In 2007, Lee launched the Golden Palm Growers Scheme, involving a 10,000-acre plantation land in Gua Musang, Kelantan, to ride the then crude palm oil (CPO) price boom.

Investors were guaranteed an 8% yield for the first three years, and returns based on average CPO prices and fresh fruit bunch tonnage for the next 20 years.

The scheme was terminated five years later in 2012, as the terrain was not suitable for plantations, coupled with bad weather conditions and elephants wreaking havoc on planting activity.

In May 2019, Lee emerged as a substantial shareholder of Metronic Global Bhd, a company that provides systems integration in intelligent building management and security management.

Disputes between Lee and Metronic emerged after he requested that the company appoint an independent auditor last October to conduct a special audit on its corporate exercises in 2019, comprising an employees’ share option scheme (ESOS), a joint venture and a proposed private placement.

Early this year, Lee filed a claim against Metronic, seeking a declaration that the company’s affairs were being conducted in a manner that was oppressive to him.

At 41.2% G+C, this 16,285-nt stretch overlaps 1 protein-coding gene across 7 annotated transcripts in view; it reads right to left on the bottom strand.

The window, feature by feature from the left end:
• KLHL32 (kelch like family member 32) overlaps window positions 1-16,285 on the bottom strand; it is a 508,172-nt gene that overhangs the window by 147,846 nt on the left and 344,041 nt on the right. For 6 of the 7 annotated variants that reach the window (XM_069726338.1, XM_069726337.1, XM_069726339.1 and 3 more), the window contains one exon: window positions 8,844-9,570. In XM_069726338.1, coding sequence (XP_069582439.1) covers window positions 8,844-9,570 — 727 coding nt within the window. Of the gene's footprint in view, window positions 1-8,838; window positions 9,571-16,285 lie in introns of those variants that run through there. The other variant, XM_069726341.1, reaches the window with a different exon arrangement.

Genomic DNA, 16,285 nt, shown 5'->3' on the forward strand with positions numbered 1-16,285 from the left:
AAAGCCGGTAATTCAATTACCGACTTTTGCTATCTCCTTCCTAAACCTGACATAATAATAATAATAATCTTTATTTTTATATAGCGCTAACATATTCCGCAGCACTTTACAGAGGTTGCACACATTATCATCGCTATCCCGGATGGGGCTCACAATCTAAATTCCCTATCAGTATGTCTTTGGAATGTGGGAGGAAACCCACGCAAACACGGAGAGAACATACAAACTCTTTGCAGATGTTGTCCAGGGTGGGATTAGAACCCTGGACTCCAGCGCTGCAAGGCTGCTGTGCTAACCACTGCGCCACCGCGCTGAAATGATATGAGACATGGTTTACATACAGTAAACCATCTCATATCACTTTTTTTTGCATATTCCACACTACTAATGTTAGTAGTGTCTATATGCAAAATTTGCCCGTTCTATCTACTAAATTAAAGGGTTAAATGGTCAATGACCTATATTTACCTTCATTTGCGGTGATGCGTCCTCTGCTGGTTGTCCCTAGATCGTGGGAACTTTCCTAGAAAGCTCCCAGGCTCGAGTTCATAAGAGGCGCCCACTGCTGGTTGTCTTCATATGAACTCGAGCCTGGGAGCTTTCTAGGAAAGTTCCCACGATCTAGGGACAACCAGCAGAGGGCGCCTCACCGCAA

He also sought an order for the directors of the company to pay him RM10.45 million, on top of damages to be assessed against the company and its directors, together with interests, costs and further relief deemed fit by the court.

Metronic has filed an application to strike out Lee’s claim and the hearing has been scheduled for Oct 5.

On Sept 24, Lee ceased to be Metronic’s substantial shareholder after disposing of another huge block of 123.51 million shares, or a 9.91% stake, paring his shareholding to merely 2% from a high of 29.01%.

“I don’t lose money [for the investment in Metronic]. We thought it was a very healthy company, a very good target for me to go in and do [a] corporate exercise. But we didn’t get cooperation from them, so no point [in retaining my shareholding],” he says.

Sanichi Technology Bhd and MNC Wireless Bhd, on the other hand, raised their stakes in Metronic to 10.21% and 5%, each.